Who regulates the internet and is there really such a thing as “Internet Law”? These are perhaps two of the most important questions of our time, considering the fact that we live in the digital age where almost all our lives are online.
What Is Internet Law?
As the term would suggest, internet law refers to the legal principles and legislation that govern the use of the internet. Internet law is also commonly referred to as cyber law. Unlike most other areas of the law, however, internet law can’t simply be identified as a single field of practice. This is mostly because of the fact that the internet is so vast and pervades international boundaries and borderlines.
As such, what is referred to as internet law or cyber law in many countries tends to incorporate as well as apply principles borrowed from several legislative fields such as “Privacy Laws” and “Contract Laws” all of which pre-date the internet.
Internet law, therefore, could include a wide number of areas ranging from:
- Online privacy laws
- Laws governing cryptocurrency
- Laws governing various Internet Service Providers
- Copyright laws
- Laws governing the creation and use of websites
- Laws governing the use of social media platforms
Due to the fact that the internet is constantly growing and evolving; as well as the fact that it encompasses the entire globe, the laws surrounding its governance and use cannot simply be informed from a singular common law or precedent. Judges adjudicating any internet related dispute must often rely on a host of other related laws to resolve the cases brought before them.
What About the Internet Privacy Act?
The “Internet Privacy Act” is just as complicated and as ever-evolving as general internet privacy rules or internet laws. The internet privacy act is broad legislation that seeks to help protect privacy and provide security for the personal data of every internet user. The act seeks to regulate the factors, techniques and technologies used in protecting private and sensitive communications and data between users.
Because e-commerce is the way of the future, this act seeks to help regulate the sharing of personal data such as credit card numbers, home addresses, phone numbers and emails by both private citizens and big corporations who need this data to conduct business. The Internet Privacy Act varies from country to country, but the gist of it all is that big corporations must do everything in their power to protect your data from would-be identity thieves. The act allows you to sue any corporation in breach of this responsibility if you can prove it!
What Areas Do the Laws of the Internet Govern?
As already mentioned, the laws of the internet or cyber law cover a wide area and serve a variety of purposes. There are some internet laws such as employee personal information protection laws that are enacted to protect people from falling prey to unscrupulous companies that would gather their personal information and share them with marketing firms or identity thieves. Others still, create rules on how people can use the internet and how they relate to one another while on the service.
There are some major areas that are more commonly used and wide spread across the globe. These cyber law areas include:
Thanks to huge e-commerce companies such as Amazon and eBay, more and more people are doing their shopping and banking online. These consumers rely on cyber laws to protect them from identity thieves or from suffering unfortunate mishaps such as credit card theft and other financially-related crimes.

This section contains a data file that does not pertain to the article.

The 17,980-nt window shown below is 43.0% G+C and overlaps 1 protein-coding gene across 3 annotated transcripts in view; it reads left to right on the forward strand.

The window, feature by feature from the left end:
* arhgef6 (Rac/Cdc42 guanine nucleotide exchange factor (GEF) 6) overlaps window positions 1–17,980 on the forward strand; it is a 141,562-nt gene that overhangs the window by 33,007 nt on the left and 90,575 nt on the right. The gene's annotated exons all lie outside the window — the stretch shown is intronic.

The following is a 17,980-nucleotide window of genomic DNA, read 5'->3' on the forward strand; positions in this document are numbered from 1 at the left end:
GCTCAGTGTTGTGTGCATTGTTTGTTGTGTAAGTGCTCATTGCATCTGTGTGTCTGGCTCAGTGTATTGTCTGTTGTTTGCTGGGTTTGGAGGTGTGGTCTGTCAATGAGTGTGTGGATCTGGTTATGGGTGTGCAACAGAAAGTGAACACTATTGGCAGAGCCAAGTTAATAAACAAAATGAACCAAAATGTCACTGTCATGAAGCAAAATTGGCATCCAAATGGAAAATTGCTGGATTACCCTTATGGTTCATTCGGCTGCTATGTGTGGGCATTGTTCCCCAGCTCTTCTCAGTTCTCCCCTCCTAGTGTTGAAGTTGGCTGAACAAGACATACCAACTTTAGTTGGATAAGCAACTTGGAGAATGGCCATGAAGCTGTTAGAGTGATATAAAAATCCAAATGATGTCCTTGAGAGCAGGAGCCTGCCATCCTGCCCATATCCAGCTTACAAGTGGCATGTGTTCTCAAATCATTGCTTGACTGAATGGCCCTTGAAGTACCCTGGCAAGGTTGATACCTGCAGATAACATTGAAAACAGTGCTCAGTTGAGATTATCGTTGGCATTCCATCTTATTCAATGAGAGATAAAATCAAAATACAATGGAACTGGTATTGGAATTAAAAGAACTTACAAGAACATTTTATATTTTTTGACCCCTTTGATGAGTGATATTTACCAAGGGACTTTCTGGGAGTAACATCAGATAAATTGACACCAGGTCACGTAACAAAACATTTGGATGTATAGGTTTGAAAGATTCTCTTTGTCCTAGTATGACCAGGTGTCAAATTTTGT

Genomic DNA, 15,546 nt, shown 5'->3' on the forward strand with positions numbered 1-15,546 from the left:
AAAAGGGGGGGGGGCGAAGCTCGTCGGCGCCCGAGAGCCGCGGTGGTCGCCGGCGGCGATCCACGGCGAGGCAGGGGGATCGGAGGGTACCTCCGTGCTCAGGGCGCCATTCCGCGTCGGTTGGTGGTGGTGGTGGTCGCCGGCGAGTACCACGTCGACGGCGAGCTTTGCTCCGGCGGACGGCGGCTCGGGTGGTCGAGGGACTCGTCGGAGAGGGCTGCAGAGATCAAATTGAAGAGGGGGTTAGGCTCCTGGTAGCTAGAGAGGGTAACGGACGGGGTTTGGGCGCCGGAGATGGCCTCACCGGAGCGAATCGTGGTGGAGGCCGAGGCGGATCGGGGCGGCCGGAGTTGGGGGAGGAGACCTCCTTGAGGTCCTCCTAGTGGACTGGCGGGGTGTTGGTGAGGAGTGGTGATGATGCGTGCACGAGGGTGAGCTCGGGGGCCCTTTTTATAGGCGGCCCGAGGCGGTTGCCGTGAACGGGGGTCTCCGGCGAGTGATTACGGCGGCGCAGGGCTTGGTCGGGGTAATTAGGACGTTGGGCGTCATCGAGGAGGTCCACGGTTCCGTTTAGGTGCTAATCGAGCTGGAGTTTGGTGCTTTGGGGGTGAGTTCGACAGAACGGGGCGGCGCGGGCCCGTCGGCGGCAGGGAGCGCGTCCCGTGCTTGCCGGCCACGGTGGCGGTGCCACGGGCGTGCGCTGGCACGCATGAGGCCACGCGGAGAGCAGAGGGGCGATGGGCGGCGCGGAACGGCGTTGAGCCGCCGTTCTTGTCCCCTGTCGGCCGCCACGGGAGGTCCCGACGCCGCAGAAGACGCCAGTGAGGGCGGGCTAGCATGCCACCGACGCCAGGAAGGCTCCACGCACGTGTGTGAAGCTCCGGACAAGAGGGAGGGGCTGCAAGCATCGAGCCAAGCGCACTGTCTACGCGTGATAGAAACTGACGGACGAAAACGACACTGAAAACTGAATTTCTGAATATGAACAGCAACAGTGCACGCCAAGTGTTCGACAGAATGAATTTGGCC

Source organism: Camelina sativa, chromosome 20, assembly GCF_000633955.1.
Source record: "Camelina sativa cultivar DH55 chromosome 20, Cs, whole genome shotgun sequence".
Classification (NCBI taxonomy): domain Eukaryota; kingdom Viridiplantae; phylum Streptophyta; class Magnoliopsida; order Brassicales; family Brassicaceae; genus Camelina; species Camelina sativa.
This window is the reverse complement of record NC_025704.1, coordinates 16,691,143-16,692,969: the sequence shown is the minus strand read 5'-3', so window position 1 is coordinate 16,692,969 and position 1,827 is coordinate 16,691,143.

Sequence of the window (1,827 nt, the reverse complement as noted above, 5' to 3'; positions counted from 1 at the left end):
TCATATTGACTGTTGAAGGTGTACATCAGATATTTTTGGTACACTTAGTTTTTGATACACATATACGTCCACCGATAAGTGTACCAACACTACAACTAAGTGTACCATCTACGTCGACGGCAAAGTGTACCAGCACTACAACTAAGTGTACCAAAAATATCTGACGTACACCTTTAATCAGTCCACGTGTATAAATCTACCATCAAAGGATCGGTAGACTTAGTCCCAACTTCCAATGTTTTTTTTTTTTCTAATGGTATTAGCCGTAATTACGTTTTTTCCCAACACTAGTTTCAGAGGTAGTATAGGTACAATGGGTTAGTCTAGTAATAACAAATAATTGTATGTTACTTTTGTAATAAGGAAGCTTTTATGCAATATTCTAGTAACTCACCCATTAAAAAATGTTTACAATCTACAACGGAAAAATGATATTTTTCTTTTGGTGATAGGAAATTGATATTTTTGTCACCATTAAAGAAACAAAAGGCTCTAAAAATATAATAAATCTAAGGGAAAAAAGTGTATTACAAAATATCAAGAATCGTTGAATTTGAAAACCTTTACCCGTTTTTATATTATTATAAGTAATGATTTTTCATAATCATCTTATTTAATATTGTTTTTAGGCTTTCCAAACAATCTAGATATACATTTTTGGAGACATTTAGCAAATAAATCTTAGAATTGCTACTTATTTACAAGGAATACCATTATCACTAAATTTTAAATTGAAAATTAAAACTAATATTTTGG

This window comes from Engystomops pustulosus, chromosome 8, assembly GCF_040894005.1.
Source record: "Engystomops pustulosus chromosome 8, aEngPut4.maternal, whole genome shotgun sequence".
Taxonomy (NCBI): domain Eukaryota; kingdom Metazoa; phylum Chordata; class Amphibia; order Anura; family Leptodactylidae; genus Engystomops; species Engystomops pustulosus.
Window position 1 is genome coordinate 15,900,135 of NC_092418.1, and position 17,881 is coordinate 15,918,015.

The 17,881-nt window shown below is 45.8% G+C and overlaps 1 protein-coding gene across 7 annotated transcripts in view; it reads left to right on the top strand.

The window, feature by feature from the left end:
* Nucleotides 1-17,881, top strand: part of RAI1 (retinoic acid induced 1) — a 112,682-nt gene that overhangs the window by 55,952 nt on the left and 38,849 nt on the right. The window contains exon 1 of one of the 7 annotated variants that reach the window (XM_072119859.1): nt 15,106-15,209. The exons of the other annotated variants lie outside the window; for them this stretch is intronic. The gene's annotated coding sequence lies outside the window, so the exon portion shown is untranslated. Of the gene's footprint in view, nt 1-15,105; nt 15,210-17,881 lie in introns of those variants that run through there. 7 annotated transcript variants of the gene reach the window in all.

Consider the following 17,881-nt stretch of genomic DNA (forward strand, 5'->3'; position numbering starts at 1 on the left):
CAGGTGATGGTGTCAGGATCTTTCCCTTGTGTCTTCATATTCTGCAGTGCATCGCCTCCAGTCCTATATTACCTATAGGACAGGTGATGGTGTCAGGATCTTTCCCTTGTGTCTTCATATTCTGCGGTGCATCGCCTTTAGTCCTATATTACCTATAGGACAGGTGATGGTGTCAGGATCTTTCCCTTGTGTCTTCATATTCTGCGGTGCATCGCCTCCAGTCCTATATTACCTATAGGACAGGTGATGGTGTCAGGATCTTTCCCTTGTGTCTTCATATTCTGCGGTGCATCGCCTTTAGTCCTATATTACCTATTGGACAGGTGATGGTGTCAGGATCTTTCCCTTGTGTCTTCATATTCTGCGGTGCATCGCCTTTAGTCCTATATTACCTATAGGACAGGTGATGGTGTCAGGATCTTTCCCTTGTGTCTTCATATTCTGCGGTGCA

Identity thieves are liable to facing state or even federal criminal charges just as major e-commerce companies can face civil action lawsuits brought against them by victims of identity theft if the breach was on the side of the company in question. There are cyber lawyers who work to represent such matters and individuals just as there are cyber lawyers who work to defend companies running their businesses online.
The internet has given millions of people a voice where there was none. While this is a good thing, it can also be a bad thing as some people use this platform to spread lies about others for whatever reason. When someone publically makes statements about another person’s character or behavior online, those statements can cross over to defamation.
Defamation laws carry over to the internet to protect people from such statements. Whenever someone makes a false statement about you online and that statement hurts your business or your personal reputation, you can sue that person for defamation.
Just because something is online does not mean that you can claim it and profit from it as your own creative work. The internet made it extremely easy for people to profit from the work of others without necessarily giving credit to the originator. Copyright laws exist to protect creatives from people who would readily use and profit from their works illegally.
Harassment and Stalking
Cyberbullying has taken harassment and stalking tendencies into the digital world. Whenever a person harasses you online by making threatening statements repeatedly, those statements could be in breach of both civil and criminal laws pertaining to harassment and stalking.
As such, you can sue that person. Data on the internet is indelible, so you can use this electronic data as evidence to prove that someone violated a restraining order or committed an act of harassment or stalking online.
Other related laws include:
- Freedom of speech
- Contract and employment laws
- Trade secret laws
All of these laws can, in one way or another, fall under internet laws. Lawyers and judges have to use their knowledge of everyday laws and translate that into the digital world and see where each sector applies. That is why internet laws cannot be defined on a singular premise.